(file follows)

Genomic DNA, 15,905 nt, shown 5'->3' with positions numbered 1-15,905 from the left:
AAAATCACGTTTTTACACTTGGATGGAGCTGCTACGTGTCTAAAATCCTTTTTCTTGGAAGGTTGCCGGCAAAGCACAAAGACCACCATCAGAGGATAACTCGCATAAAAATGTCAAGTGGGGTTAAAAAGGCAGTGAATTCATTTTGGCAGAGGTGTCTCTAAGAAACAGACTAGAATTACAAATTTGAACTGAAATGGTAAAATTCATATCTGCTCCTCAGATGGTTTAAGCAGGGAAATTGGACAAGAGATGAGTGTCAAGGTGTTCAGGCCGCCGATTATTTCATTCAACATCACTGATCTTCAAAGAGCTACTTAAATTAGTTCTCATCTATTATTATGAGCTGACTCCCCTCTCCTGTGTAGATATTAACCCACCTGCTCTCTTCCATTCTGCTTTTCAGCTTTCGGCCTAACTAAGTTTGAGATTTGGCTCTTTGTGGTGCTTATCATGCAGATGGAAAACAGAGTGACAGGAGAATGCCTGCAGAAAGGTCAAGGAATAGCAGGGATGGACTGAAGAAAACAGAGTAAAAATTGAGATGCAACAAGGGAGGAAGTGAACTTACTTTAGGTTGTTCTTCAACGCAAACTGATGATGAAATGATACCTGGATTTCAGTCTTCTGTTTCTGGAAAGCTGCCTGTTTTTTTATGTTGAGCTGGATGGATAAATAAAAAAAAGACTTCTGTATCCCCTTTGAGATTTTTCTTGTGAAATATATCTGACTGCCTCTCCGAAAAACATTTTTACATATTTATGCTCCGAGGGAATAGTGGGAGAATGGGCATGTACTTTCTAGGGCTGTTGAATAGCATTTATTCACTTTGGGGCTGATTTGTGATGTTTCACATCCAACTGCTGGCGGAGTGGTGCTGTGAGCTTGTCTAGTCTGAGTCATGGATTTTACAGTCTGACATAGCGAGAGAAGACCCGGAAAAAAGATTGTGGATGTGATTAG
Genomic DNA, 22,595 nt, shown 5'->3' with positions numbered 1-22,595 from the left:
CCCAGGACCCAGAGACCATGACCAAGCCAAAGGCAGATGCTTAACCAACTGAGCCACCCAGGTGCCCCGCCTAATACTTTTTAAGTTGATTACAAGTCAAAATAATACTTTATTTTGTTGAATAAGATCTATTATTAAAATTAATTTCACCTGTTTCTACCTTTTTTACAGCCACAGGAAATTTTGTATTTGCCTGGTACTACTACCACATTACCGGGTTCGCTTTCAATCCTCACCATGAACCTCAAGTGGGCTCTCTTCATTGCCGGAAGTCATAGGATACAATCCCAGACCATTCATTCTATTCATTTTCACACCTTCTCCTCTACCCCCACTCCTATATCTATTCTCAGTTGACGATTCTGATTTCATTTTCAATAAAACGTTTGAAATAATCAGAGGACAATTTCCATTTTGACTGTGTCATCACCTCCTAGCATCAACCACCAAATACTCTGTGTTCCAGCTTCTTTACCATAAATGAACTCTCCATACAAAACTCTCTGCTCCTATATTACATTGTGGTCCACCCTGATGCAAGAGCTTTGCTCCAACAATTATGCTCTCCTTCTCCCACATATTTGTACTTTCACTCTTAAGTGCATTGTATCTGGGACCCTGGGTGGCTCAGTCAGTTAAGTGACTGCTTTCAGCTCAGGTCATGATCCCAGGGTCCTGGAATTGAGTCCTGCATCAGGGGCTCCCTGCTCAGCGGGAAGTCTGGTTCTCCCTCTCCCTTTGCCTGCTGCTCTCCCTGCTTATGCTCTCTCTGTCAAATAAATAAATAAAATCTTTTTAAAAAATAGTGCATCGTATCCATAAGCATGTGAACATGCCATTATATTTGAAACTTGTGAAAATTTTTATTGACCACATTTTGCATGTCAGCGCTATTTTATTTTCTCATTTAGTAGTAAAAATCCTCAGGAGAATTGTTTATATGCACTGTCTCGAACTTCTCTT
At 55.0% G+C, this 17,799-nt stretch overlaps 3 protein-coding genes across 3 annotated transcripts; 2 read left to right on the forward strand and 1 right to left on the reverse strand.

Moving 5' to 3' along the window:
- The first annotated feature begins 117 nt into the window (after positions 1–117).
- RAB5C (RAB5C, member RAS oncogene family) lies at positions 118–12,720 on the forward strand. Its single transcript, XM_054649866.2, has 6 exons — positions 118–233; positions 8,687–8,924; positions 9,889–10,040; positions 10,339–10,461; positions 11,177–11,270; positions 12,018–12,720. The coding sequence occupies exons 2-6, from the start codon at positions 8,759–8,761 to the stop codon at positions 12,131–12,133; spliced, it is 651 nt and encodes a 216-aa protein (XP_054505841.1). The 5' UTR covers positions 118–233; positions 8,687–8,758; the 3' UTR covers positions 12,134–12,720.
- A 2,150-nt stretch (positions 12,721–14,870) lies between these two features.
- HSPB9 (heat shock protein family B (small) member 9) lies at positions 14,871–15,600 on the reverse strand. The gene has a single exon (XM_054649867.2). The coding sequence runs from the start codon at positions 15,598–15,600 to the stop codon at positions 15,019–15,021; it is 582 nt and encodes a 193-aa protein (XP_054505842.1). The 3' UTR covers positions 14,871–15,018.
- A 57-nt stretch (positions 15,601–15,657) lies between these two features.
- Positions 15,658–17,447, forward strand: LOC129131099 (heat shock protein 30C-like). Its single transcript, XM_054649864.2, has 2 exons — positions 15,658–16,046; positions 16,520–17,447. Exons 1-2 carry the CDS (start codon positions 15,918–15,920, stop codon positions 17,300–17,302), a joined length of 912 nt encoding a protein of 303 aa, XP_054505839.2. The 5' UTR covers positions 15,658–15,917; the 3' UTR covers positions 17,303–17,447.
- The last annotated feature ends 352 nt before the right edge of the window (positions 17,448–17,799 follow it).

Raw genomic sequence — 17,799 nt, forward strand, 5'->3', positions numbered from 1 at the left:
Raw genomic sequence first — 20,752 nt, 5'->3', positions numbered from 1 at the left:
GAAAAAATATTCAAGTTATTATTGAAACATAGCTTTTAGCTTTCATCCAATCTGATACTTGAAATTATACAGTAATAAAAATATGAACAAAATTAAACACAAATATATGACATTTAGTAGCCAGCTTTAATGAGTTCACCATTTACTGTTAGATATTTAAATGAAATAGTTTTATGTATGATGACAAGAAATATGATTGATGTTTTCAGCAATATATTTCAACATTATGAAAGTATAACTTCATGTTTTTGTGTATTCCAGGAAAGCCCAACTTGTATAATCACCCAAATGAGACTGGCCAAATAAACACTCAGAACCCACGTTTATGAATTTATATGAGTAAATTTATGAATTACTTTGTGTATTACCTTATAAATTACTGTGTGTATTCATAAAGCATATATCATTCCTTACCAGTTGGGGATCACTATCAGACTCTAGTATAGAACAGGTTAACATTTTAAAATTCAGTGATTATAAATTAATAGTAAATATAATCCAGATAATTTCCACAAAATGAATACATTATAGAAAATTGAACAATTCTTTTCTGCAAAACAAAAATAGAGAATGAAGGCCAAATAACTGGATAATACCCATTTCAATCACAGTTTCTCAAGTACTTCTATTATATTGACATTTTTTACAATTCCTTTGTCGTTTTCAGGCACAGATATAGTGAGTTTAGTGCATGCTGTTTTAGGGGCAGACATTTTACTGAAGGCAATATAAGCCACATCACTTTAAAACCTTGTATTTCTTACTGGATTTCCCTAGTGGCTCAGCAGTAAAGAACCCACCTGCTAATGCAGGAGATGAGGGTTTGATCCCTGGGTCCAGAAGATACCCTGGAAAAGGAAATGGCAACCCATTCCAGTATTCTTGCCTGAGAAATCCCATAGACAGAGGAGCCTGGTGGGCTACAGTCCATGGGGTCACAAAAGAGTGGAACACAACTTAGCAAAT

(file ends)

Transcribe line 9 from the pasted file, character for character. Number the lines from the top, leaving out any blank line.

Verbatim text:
- A 2,150-nt stretch (positions 12,721–14,870) lies between these two features.